In a statement to Quartz, a Zoom representative said the company regrets that “participants both inside and outside of China were negatively impacted and important conversations…disrupted,” but that “[i]t is not in Zoom’s power to change the laws of governments opposed to free speech.” The representative added that “for situations where local authorities block communications for participants within their borders, Zoom is developing additional capabilities that protect these conversations for participants outside of those borders.”
China has imposed a virtual “firewall” that forbids its citizens from accessing major foreign websites such as Facebook, Twitter, and YouTube since 2006. In reality, some Chinese internet users are still browsing foreign websites with the help of the virtual private networks which can circumvent the firewall, although this practice has become increasingly dangerous and difficult in recent years.
US-based Zhou Fengsuo, president of Humanitarian China, said he was “not satisfied” with Zoom’s statement. Although it acknowledged that the company had made a mistake in suspending the accounts, Zoom “needs to give more information such as which Chinese department had raised the suspension requests to them,” he told Quartz.
Zhou, a former student leader during the Tiananmen protests, said that he did not wish to see Zoom use a geography-based censorship mechanism because that would amount to the company bowing to Beijing, as well as enhancing China’s firewall and consolidating the segregation of the internet.
Wang Dan, another US-based former Tiananmen student leader who also had his account temporarily suspended, told Quartz that he has hired a lawyer and is considering taking legal action against Zoom. Lee Cheuk-yan, a Hong Kong politician who organizes the city’s annual June 4 candlelight vigil, is the second individual activist who saw his account suspended. All three accounts have been reinstated after Zoom realized they were based in Hong Kong and the US, according to the statement.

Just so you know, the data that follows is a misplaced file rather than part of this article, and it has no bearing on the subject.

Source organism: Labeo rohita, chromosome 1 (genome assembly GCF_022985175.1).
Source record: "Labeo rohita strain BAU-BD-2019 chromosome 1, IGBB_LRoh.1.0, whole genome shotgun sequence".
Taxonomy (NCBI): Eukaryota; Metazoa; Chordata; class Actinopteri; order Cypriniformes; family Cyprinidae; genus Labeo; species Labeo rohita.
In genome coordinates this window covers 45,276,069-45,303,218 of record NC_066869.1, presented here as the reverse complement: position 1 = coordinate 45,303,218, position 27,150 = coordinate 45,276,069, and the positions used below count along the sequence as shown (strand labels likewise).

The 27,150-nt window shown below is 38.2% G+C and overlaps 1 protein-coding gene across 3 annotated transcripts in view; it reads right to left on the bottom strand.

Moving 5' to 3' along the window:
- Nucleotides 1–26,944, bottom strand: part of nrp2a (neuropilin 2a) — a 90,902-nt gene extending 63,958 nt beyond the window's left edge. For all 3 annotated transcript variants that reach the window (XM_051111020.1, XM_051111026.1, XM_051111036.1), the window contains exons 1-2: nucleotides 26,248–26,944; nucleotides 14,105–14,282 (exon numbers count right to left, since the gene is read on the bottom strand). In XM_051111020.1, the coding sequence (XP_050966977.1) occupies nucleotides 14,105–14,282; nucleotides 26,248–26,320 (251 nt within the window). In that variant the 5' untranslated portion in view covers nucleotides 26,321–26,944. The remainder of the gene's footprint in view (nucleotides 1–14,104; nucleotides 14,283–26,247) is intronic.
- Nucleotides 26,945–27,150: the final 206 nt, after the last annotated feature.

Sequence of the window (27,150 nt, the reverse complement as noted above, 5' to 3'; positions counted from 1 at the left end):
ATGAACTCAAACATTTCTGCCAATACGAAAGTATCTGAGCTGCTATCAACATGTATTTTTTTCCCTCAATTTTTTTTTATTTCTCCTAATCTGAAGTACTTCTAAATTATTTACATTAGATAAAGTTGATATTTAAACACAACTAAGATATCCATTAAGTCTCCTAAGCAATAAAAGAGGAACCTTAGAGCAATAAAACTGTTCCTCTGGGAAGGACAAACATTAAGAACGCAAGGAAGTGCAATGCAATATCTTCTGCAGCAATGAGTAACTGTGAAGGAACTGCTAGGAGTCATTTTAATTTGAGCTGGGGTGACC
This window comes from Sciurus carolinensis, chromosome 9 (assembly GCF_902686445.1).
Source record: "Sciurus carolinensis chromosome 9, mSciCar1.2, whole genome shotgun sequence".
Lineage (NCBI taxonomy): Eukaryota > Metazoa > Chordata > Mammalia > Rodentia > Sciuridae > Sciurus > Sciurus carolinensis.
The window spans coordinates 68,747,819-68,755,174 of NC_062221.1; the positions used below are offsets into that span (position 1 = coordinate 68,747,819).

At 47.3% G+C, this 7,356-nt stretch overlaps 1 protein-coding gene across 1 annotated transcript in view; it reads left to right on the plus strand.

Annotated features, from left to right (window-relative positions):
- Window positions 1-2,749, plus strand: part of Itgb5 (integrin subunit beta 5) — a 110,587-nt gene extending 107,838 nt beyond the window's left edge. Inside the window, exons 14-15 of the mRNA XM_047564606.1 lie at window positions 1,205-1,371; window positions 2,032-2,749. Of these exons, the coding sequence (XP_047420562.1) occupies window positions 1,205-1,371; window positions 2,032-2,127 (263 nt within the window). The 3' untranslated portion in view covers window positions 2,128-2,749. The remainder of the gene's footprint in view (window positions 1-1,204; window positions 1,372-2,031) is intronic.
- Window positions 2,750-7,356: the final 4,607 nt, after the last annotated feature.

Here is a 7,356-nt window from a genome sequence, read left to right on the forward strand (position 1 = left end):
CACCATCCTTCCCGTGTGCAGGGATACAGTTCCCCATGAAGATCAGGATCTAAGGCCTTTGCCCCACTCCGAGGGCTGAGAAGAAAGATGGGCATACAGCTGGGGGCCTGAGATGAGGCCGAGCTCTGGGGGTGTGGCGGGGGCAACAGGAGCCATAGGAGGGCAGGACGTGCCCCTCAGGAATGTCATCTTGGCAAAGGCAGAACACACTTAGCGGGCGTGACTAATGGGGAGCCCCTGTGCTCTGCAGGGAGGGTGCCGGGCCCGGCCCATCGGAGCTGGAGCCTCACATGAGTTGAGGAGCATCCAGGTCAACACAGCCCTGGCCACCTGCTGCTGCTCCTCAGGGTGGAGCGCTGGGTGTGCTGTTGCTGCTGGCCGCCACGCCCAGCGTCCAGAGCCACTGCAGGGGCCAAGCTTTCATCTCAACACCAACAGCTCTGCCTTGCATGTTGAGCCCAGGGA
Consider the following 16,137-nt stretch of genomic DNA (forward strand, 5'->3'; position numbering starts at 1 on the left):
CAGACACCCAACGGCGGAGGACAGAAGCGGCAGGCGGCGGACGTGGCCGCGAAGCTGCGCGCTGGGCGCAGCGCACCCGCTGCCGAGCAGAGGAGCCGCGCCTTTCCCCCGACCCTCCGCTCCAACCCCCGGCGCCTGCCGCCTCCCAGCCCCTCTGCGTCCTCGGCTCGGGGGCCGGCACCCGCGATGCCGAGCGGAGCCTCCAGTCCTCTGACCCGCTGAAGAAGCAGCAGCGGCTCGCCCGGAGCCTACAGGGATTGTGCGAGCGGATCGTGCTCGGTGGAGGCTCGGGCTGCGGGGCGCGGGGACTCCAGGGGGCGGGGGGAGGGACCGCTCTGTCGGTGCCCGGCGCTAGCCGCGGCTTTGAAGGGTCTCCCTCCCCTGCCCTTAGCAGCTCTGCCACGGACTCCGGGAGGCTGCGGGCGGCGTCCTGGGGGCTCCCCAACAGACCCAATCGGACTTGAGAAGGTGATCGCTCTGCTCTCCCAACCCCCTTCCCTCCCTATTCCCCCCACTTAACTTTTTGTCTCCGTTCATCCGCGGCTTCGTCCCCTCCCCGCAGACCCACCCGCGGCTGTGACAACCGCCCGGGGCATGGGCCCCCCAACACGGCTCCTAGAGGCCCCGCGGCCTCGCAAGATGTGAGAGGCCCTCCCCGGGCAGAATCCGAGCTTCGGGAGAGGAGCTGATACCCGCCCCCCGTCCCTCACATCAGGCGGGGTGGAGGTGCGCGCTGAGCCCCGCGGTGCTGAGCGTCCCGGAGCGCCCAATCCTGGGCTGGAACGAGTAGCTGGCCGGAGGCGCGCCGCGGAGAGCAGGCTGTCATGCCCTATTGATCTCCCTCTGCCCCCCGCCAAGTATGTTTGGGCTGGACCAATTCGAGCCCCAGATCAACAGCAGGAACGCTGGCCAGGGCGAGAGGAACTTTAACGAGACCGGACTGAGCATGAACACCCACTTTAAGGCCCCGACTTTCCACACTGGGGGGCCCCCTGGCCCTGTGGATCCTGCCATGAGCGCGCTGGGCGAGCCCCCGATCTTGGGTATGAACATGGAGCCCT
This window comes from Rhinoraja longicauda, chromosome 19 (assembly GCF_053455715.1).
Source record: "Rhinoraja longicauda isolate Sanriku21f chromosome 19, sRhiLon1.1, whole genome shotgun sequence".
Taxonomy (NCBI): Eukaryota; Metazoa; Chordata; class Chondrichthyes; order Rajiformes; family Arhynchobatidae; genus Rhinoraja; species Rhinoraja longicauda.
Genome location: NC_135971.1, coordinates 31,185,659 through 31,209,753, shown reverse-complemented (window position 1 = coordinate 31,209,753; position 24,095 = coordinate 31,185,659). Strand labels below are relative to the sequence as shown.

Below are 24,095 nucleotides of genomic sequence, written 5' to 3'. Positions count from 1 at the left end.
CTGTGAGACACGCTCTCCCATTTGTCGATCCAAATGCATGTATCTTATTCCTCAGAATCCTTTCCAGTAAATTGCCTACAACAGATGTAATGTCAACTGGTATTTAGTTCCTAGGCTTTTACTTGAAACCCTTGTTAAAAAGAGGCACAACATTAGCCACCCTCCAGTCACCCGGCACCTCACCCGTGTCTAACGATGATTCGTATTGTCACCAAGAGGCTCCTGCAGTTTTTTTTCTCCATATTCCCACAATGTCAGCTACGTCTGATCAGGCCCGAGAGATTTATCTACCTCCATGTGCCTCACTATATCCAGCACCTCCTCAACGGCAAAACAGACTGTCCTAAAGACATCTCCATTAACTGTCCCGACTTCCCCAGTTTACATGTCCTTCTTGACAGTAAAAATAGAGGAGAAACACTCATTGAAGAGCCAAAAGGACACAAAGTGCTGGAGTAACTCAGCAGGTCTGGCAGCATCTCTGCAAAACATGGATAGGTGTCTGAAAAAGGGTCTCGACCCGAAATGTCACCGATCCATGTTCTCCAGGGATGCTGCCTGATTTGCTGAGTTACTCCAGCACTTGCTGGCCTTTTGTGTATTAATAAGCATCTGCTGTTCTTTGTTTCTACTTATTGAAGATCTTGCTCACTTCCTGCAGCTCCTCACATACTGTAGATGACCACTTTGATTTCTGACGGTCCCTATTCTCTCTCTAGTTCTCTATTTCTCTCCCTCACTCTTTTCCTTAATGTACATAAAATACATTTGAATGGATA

Zoom is certainly not the first American tech company to find itself in such a situation. Apple, for example, does significant business in China, but is at the same time expected to preach Western standards on issues like freedom of speech. Recently, it came under fire for removing a Hong Kong protest app from its app store. Microsoft-owned Skype, before it was completely removed from app stores in China in 2017, also had a China-only version of its software that censored a specific list of words.
At the core of the issue is whether those companies should uphold their American values even if that means they giving up on the lucrative China market, as Google did, or continue their operations in the country by compromising certain practices such as adopting advanced censorship systems. Google, which initially accommodated Chinese censorship requests in 2006 in order to operate there, eventually decided to shutter its search product in China in 2010 after it detected attempts from China to hack into Gmail accounts, including those of human-rights activists. A plan to re-enter the market with a censored version of its search engine was scrapped last year.
Zhou said he agrees with the path that Google chose when faced with China’s restrictions, but also noted that as it is difficult for a single American company to stand up to Beijing, the US government should help, for example, with “countermeasures to force China to open up its internet.”